A less critical part of the horse’s structure is the size and shape of the head. However, a strong poll of adequate length is a necessity for the self-carriage an advanced dressage horse must exhibit. Depth and width of the body is of lesser importance, as long as it does not affect the correctness of the legs (i.e. narrow bodied horses might be more likely to interfere, etc.).
Finally, the correctness of the alignment of the legs and the relative length of the bones must be addressed in order to choose strong, correct legs (not deviating in alignment as they pass through the joints) that will support and move the horse. Bone and feet must be adequate for the size of the horse. Slope and length of pastern determines shock-absorbing qualities which contributes to elasticity with either extreme (long or short) being undesirable. Any unsoundness or fault must be considered, for the structure might predispose toward such unsoundnesses, such as curbs, spavins, navicular, etc.
Agility and power are not possible without good balance; therefore, movement must always be viewed with this fundamental principle in mind. It is not possible to lighten the forehand unless the hind leg can move under the center of gravity and the hip joint bend. Therefore, strides must be ground covering and the hind leg move in a “pendulum” arc, or equally forward and back from a vertical line. Sometimes noted here will be movement where the backward phase of the step will be longer than the forward, and this horse will not be able to carry himself in good balance. Freedom and mobility of the shoulder should be present, with bending of the joints of the foreleg and some lifting of the knee. The “pointed toe and locked knee” movement, often in evidence in certain breeds, is not conducive to good ability in either dressage, jumping, or cross country. Exaggerated lifting of the knee, though, is not desirable because it decreases economy of motion.
Regularity of the walk, trot, and canter must be clearly evident. The walk, having two lateral and two diagonal phases with no suspension must have exactly the same time lapse in between each beat. If not, the pace is produced in which legs on the same side move almost or exactly together, and this is a grave fault. As the steps become long at the walk, this tendency to lose regularity becomes more marked, as the horse protects himself from interference and the foreleg might be lifted too quickly. Freedom of the shoulder and hip joints must be evident, and the best movement at the walk is produced when the horse pushes through the topline without hollowing the back.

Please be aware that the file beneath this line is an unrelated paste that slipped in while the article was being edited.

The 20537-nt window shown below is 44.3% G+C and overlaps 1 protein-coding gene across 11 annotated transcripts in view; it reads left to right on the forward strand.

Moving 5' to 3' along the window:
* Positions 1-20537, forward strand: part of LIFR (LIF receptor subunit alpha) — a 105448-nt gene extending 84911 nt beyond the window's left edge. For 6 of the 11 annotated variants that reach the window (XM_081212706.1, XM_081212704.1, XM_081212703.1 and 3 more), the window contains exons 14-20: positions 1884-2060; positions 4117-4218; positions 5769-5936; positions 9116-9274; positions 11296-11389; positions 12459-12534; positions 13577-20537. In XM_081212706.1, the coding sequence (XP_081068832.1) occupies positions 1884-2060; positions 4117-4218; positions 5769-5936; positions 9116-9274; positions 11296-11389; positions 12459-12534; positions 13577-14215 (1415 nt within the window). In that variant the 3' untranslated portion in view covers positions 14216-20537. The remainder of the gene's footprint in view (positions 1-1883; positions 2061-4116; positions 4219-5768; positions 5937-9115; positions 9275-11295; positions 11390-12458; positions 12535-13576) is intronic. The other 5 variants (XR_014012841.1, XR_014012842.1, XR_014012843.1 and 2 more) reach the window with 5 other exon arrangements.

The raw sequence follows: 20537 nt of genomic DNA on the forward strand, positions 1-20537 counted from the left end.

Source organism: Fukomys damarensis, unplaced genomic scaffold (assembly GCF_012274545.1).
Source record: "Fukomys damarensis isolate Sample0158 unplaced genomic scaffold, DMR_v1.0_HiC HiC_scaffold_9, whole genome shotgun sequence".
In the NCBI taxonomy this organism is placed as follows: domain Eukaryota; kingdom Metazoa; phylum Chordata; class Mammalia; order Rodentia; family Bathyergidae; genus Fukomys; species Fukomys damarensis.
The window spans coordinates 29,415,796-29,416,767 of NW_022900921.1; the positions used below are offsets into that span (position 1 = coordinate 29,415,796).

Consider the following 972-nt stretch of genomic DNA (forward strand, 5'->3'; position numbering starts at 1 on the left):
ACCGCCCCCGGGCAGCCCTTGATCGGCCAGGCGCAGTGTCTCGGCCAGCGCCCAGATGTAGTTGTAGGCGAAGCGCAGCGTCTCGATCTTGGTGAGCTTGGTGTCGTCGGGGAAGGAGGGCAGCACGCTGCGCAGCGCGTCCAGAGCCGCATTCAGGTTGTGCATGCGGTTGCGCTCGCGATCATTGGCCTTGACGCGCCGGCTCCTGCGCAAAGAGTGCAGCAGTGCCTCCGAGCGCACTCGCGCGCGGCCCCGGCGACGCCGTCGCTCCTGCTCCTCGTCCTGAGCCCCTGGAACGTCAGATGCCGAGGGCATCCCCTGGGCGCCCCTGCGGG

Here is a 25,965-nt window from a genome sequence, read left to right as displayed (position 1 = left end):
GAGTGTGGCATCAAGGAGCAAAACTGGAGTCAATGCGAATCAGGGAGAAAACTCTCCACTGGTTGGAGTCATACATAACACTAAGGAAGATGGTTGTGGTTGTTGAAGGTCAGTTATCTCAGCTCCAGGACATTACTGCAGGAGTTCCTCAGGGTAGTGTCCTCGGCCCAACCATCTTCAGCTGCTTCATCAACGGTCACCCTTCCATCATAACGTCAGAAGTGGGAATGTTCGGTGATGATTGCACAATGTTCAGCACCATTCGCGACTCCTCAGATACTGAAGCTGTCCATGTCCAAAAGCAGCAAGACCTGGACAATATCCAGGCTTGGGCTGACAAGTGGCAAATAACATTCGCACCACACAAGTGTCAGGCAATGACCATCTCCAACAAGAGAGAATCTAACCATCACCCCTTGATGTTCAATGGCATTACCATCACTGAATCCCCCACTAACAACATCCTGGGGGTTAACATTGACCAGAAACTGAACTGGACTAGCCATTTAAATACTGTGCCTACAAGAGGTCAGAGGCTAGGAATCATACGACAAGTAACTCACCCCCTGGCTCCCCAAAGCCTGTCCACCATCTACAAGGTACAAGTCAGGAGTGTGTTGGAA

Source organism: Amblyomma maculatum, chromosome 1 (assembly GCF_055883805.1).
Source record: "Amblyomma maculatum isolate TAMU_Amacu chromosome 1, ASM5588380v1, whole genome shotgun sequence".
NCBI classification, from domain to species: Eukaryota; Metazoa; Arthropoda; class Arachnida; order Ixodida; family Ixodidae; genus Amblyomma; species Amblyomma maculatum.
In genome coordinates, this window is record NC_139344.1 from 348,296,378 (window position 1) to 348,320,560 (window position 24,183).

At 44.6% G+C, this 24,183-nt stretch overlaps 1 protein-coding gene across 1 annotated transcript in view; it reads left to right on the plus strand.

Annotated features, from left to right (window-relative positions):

At the trot, in addition to clear regularity, we have suspension after each beat. The regular, deliberate beats form “cadence,” a very desirable quality as it denotes regularity and balance. The pendulum swing of the limbs with good articulation of all joints should be evident. One often sees good suspension, but not much bending of the joints, and this becomes a problem in engagement later on when the horse is required to “carry himself.” The hind leg must show the ability to carry the horse forward, not just push. Uphill movement produced by compressing the hind leg is very desirable.
A lack of suspension (if fore quarters and hind quarters are sufficient) usually indicates problems in the topline that make it difficult for the horse to carry the impulsion through his back and neck from his hind quarters.
The canter is perhaps the most important gait in which to assess movement because it indicates most clearly the horse’s innate balance. The walk is always balanced because there is no period of suspension. Likewise, the trot, even though it has suspension, is more stable because the beats are diagonal pairs and are identical. The canter, however, has two phases where only one leg is grounded and the balance is much more precarious. The rotation of the hind leg under the center of gravity following the stride when one foreleg supports the whole body clearly indicates the horse’s ability to carry himself “uphill.” The loin and croup must be able to round or “arch” in this process which provides impulsion and power.
With good structure and movement, we must select our breeding stock with trainability and consistency in mind. The character of the horse, or his desire to perform willingly for the rider, is often undervalued or unknown, and training such animals that lack this willingness is difficult and frustrating. However, if the structure of the animal makes the work we require of him possible, it makes his attitude infinitely better. Requiring the animal to do what is physically very difficult for him is obviously going to elicit more resistance throughout training.
A reasonable, tractable temperament that allows the horse to focus on the rider without undue tension is obviously the most desirable and is especially important for the dressage horse; for everything that he does must be controlled and directed by the rider. Jumpers and event horses can “see” to a certain extent the job they are faced with, and the presence of tension is less of a problem, provided the animal is able to perform willingly. Lazy, dull, and sluggish horses are generally not suitable for sport at the higher levels.
Perfection is never attained, but knowledge of structure, movement, and temperament will allow us to make good decisions in the pursuit of excellence.
READ MORE ABOUT AUTHOR ARLENE RIGDON